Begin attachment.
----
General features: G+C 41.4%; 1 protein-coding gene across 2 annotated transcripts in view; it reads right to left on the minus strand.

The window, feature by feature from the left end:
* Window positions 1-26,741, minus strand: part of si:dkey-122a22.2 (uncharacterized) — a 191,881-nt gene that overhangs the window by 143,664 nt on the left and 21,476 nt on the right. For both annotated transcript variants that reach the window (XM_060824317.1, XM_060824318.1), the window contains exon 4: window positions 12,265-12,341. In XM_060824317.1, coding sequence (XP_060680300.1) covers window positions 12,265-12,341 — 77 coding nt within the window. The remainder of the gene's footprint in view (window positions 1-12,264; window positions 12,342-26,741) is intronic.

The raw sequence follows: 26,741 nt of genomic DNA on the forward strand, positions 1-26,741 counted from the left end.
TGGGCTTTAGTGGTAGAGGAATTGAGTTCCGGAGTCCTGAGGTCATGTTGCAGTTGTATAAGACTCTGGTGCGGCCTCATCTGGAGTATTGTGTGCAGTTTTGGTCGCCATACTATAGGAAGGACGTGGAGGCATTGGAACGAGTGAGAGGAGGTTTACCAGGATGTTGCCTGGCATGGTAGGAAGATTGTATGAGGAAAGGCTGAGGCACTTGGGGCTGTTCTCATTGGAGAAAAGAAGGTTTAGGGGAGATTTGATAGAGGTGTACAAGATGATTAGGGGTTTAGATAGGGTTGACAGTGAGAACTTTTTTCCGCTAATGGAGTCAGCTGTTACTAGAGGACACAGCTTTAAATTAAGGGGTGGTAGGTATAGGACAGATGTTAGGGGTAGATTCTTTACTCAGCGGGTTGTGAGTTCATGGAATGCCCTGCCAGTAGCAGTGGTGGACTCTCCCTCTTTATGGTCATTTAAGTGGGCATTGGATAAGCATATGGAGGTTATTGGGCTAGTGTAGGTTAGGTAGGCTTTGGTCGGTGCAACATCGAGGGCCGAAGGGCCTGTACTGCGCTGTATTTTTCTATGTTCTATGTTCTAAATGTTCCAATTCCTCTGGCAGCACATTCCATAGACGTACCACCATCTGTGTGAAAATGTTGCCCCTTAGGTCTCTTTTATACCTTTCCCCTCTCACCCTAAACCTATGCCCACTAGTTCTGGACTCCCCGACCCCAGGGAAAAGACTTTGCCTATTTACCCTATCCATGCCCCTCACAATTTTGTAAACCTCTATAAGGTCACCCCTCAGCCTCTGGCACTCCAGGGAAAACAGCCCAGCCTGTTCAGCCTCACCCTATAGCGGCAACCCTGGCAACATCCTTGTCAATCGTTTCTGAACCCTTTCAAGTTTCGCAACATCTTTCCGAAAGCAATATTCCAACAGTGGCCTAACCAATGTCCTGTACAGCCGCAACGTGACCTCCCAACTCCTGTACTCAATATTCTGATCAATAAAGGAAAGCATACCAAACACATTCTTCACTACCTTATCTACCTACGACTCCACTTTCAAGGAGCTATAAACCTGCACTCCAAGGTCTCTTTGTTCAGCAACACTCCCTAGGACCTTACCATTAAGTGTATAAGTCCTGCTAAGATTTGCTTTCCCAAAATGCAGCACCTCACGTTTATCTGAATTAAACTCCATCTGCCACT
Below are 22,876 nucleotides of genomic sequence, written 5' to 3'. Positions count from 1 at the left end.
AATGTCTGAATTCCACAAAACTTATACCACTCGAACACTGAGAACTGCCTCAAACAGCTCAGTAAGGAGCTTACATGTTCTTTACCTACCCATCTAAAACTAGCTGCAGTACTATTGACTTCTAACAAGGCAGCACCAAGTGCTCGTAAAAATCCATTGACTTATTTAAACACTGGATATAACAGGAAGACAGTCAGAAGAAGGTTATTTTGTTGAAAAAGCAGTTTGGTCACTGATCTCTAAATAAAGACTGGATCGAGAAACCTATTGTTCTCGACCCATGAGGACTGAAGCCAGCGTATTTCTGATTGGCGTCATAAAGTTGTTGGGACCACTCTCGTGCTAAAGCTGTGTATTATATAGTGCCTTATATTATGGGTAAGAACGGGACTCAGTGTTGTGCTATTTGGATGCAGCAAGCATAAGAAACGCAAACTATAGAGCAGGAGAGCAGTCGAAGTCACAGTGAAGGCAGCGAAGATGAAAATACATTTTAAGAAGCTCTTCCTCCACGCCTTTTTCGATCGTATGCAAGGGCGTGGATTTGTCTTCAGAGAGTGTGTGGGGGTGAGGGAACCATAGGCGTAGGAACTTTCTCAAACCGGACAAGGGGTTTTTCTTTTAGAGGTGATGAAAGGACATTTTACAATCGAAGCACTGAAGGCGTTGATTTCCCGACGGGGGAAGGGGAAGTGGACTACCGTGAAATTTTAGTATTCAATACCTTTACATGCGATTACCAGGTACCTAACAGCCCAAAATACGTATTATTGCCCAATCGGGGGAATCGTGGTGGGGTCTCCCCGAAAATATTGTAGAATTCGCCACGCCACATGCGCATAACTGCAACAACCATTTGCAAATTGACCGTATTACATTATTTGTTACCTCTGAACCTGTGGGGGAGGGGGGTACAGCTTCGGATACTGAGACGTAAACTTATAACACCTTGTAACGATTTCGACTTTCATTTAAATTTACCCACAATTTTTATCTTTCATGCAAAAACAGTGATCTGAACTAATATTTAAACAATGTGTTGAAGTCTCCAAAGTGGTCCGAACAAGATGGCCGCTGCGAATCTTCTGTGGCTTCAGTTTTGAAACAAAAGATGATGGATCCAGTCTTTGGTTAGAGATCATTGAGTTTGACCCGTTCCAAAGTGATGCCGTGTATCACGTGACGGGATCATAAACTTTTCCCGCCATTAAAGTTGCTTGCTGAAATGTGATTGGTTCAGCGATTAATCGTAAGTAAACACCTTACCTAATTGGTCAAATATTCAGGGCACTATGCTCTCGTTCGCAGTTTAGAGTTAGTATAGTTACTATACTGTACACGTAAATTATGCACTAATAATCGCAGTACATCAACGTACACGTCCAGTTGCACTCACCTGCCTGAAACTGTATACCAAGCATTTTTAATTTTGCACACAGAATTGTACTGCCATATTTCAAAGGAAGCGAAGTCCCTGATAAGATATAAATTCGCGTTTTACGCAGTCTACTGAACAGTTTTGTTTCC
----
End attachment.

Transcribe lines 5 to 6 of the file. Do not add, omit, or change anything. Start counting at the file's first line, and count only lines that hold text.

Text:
TGGGCTTTAGTGGTAGAGGAATTGAGTTCCGGAGTCCTGAGGTCATGTTGCAGTTGTATAAGACTCTGGTGCGGCCTCATCTGGAGTATTGTGTGCAGTTTTGGTCGCCATACTATAGGAAGGACGTGGAGGCATTGGAACGAGTGAGAGGAGGTTTACCAGGATGTTGCCTGGCATGGTAGGAAGATTGTATGAGGAAAGGCTGAGGCACTTGGGGCTGTTCTCATTGGAGAAAAGAAGGTTTAGGGGAGATTTGATAGAGGTGTACAAGATGATTAGGGGTTTAGATAGGGTTGACAGTGAGAACTTTTTTCCGCTAATGGAGTCAGCTGTTACTAGAGGACACAGCTTTAAATTAAGGGGTGGTAGGTATAGGACAGATGTTAGGGGTAGATTCTTTACTCAGCGGGTTGTGAGTTCATGGAATGCCCTGCCAGTAGCAGTGGTGGACTCTCCCTCTTTATGGTCATTTAAGTGGGCATTGGATAAGCATATGGAGGTTATTGGGCTAGTGTAGGTTAGGTAGGCTTTGGTCGGTGCAACATCGAGGGCCGAAGGGCCTGTACTGCGCTGTATTTTTCTATGTTCTATGTTCTAAATGTTCCAATTCCTCTGGCAGCACATTCCATAGACGTACCACCATCTGTGTGAAAATGTTGCCCCTTAGGTCTCTTTTATACCTTTCCCCTCTCACCCTAAACCTATGCCCACTAGTTCTGGACTCCCCGACCCCAGGGAAAAGACTTTGCCTATTTACCCTATCCATGCCCCTCACAATTTTGTAAACCTCTATAAGGTCACCCCTCAGCCTCTGGCACTCCAGGGAAAACAGCCCAGCCTGTTCAGCCTCACCCTATAGCGGCAACCCTGGCAACATCCTTGTCAATCGTTTCTGAACCCTTTCAAGTTTCGCAACATCTTTCCGAAAGCAATATTCCAACAGTGGCCTAACCAATGTCCTGTACAGCCGCAACGTGACCTCCCAACTCCTGTACTCAATATTCTGATCAATAAAGGAAAGCATACCAAACACATTCTTCACTACCTTATCTACCTACGACTCCACTTTCAAGGAGCTATAAACCTGCACTCCAAGGTCTCTTTGTTCAGCAACACTCCCTAGGACCTTACCATTAAGTGTATAAGTCCTGCTAAGATTTGCTTTCCCAAAATGCAGCACCTCACGTTTATCTGAATTAAACTCCATCTGCCACT
Below are 22,876 nucleotides of genomic sequence, written 5' to 3'. Positions count from 1 at the left end.